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'Happiness' is found in unlikely places in the MAT's new one-woman show
When: 7 p.m. Thursday, 8 p.m. Jan. 25 and 26 and 2 p.m. Jan. 27
Where: The Millibo Art Theatre, 1367 Pecan St.
Tickets: $15; 465-6321, themat.org
Something else: Harpham will lead an acting workshop at the MAT from 1 to 3 p.m. Jan. 26. The cost is $30.
She didn’t want to tell this story.
Heather Harpham’s one-woman play “Happiness,” which opens Thursday and runs through Jan. 27 at the Millibo Art Theatre, dances, muses and slices into the most painful time of her family’s life.
Her daughter had been born with the inability to create red blood cells. When the girl was 3, Harpham and her husband faced a horrible and hopeful choice: to have their daughter live the rest of her life in and out of hospitals or do a profoundly risky transplant operation, using their son’s stem cells.
Although Harpham was a longtime actress, dancer and storyteller, the last thing she wanted to do was turn that moment into a play.
“Having been through that, and having witnessed children who were very ill, many of whom didn’t make it, I didn’t want a thing to do with telling that story. It was such a painful thing,” she says during a phone interview from her home in New York City.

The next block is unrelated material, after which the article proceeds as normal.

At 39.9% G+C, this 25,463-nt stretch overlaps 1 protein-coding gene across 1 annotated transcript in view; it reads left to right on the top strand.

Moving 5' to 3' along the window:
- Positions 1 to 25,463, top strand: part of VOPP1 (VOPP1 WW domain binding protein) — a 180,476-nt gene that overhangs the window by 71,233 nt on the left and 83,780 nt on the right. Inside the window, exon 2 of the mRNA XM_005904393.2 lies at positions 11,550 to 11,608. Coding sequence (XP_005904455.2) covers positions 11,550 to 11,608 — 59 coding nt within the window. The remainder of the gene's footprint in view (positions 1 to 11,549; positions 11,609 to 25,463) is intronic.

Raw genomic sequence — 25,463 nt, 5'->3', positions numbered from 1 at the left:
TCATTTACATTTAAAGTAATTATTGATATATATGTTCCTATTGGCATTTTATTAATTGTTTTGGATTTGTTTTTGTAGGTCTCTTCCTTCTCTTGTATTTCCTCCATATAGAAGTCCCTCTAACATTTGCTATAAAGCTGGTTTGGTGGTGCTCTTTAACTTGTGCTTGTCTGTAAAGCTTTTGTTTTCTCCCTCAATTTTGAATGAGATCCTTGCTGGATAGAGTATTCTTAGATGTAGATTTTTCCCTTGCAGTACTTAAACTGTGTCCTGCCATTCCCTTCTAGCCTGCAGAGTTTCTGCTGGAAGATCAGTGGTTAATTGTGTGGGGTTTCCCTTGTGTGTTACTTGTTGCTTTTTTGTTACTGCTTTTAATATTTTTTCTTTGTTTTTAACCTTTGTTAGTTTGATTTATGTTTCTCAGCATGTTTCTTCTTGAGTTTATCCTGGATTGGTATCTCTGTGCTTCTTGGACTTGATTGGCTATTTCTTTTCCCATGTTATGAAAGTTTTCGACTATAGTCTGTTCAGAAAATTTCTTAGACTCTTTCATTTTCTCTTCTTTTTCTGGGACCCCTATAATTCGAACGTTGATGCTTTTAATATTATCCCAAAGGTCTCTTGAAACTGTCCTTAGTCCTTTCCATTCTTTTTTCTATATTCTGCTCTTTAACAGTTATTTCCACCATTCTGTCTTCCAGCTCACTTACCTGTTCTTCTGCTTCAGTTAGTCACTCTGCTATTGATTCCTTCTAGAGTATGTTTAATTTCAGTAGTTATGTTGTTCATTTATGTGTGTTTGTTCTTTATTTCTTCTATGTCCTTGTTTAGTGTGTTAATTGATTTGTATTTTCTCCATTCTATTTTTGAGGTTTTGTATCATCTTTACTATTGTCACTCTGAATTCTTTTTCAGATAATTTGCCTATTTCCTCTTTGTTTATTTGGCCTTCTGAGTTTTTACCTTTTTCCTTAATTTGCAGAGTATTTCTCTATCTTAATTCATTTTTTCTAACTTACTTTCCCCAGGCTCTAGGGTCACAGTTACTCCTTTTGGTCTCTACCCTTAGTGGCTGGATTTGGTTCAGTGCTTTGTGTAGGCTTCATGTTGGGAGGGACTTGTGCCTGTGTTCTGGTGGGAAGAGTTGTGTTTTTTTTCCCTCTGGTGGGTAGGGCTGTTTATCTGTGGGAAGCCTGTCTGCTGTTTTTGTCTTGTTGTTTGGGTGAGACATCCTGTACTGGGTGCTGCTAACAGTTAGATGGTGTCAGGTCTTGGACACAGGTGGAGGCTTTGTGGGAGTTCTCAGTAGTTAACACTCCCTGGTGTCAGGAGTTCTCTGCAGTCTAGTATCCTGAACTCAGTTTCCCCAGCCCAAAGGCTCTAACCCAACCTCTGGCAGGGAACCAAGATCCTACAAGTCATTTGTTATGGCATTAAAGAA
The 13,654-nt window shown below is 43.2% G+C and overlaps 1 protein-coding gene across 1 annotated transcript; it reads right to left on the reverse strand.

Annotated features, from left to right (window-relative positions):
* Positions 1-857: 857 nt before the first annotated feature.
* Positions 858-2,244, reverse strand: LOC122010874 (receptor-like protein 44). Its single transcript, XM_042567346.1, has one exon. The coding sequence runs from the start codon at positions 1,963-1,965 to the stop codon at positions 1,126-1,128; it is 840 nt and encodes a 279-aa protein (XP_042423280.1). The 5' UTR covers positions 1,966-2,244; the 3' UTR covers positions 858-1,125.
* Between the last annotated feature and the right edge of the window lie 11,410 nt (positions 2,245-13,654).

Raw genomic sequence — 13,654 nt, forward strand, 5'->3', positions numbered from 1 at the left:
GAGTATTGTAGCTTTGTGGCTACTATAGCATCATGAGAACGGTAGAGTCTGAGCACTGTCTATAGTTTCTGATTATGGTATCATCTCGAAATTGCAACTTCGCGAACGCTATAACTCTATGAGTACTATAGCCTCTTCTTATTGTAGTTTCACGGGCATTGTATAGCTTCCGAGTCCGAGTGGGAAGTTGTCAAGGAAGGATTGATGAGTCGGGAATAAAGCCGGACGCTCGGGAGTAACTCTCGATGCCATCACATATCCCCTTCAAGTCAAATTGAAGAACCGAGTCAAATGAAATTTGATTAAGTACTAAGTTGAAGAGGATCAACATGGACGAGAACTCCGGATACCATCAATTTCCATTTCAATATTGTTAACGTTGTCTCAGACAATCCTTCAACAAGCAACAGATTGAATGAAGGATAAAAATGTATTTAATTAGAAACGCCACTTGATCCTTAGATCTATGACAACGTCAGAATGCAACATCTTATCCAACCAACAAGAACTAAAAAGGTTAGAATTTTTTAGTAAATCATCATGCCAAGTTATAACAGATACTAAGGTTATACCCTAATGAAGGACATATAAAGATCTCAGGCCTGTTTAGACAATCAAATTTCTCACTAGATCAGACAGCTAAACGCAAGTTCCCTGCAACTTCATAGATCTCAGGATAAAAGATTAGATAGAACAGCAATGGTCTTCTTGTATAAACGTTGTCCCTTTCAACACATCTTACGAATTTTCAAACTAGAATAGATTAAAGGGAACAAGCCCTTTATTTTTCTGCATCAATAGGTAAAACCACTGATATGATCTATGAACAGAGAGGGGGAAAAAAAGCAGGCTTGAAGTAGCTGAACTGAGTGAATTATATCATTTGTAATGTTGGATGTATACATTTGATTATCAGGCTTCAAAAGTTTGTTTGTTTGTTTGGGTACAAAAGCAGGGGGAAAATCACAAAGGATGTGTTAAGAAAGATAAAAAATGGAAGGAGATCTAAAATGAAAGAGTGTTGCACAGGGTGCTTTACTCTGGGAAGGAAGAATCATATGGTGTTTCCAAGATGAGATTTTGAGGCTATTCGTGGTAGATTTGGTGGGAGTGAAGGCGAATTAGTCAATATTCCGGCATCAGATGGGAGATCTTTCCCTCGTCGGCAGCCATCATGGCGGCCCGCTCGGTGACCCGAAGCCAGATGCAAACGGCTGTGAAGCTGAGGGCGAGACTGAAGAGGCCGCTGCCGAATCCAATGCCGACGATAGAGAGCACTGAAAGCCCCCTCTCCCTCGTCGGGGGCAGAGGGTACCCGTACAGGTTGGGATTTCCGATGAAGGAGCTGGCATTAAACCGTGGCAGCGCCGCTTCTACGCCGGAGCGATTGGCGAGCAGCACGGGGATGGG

Instead, she worked on a play loosely inspired by her experiences.
“I thought I’d do a piece about the fragile nature of the body and life -- and it just wasn’t coming together,” she says. “It felt like I was skirting around the work I should be doing.”
Ultimately, as emotionally torturous as it was, she decided that their time at Duke Medical Center was an important story to tell.
“I wanted to honor the children by capturing some things about their experiences, celebrating the pieces of them we got to know, and also celebrating the incredible power of rejuvenation … because some of the kids did make it.”
Harpham and her husband and daughter got to know these children as they lie in bed, often with ventilator tubes in their mouths and IVs in their arms.
Yet her piece leaps with movement and dynamic physical expression.
“It’s a story that’s wanting to honor and respect who they are or were before they were kids lying in this bed,” she says. “Also, I want to give physicality to what they’re going through internally. It’s the closest I can give to a visceral experience of what the kids went through. Movement is one way to amplify an emotional experience. The audience can then participate in that experience through a kind of kinesthetic empathy.”
Harpham knows what you’re thinking: “My god, a play about dying children. This has got to be depressing.”
That’s one reason she called the play “Happiness,” because it stresses that even amid the saddest of circumstances, joy works its way through the cracks.
That’s also why she infused the play with wild flights of fancy: a visit to purgatory led by Lana Turner, a debate about the nature of reality with Gandhi.
“I hope it’s ultimately enriching and cathartic. I’ve put a lot of care in creating a piece that treats the material with a sense of what people can tolerate,” she says. “It’s sad, but it’s bearable.”